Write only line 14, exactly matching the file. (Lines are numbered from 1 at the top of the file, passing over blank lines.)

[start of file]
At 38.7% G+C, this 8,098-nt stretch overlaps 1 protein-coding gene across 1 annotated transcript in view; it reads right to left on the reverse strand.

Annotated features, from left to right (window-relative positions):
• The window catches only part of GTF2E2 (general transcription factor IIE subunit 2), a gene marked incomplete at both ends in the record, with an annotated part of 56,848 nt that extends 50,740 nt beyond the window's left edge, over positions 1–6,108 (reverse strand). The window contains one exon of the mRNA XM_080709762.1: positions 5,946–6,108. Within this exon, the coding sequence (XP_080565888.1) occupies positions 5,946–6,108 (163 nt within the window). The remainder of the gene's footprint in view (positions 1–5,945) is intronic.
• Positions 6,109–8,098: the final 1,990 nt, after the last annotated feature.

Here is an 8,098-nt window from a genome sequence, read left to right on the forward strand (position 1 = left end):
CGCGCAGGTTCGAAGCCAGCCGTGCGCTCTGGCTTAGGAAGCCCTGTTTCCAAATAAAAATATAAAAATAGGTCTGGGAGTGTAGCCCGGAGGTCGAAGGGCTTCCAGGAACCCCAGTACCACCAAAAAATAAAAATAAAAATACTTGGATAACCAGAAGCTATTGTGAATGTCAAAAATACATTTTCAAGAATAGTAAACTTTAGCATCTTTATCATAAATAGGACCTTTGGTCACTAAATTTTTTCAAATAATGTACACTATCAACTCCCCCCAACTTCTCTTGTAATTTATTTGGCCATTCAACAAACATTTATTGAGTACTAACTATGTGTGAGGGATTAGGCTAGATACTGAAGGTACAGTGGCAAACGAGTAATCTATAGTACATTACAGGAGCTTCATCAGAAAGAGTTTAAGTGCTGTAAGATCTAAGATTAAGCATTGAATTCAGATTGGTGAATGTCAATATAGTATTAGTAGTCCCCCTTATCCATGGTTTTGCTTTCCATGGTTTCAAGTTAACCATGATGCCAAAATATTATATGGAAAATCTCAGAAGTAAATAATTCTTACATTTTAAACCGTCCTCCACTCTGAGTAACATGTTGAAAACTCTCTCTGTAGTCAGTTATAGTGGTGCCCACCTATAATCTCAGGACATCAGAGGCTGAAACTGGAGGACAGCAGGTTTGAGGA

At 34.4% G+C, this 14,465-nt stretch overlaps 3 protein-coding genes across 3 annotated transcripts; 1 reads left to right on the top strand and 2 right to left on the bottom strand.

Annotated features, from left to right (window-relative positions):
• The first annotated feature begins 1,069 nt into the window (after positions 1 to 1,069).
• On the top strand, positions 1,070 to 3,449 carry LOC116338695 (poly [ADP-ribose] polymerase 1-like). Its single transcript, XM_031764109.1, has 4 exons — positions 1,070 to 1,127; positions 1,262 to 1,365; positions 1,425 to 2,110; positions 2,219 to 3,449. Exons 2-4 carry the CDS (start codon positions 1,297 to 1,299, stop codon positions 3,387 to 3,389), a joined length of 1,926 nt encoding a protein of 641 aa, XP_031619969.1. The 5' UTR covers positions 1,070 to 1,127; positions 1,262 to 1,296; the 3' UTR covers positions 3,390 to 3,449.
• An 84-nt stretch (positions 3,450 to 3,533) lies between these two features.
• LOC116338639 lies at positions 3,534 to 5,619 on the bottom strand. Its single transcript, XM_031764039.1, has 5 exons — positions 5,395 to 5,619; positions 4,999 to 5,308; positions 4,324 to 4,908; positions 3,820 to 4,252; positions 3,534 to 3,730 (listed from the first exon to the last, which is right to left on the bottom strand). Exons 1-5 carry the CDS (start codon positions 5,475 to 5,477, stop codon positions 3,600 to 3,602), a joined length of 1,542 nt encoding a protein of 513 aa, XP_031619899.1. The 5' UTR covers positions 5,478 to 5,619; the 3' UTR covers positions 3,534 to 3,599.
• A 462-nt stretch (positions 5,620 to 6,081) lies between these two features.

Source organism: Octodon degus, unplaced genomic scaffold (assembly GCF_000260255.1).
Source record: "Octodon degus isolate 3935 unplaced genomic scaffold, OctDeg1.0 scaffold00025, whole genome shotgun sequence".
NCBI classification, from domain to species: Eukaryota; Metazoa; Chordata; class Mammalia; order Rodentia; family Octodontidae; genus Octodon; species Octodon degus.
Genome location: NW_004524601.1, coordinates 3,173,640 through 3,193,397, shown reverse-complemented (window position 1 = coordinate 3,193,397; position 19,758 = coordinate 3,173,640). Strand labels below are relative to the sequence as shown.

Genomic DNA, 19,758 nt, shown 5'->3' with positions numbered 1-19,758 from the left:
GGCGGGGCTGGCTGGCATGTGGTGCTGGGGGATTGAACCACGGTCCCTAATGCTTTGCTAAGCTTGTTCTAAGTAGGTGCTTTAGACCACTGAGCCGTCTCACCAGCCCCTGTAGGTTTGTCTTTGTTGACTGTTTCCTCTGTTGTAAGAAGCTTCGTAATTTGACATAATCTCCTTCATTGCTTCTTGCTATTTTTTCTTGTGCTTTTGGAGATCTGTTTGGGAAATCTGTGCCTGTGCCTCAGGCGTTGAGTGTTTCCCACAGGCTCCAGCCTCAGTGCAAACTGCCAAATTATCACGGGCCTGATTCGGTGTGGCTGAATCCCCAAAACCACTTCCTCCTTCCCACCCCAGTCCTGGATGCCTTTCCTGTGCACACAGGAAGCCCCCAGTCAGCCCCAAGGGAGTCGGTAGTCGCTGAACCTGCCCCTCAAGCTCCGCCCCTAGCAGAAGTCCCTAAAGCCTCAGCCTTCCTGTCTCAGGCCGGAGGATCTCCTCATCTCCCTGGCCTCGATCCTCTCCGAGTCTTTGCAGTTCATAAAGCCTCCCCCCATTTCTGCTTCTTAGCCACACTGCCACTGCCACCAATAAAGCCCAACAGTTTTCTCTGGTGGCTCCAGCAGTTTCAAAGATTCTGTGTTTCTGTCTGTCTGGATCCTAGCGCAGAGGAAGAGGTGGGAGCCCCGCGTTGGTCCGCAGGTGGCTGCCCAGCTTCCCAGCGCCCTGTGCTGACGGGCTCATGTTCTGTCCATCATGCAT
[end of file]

Source organism: Octodon degus, unplaced genomic scaffold (assembly GCF_000260255.1).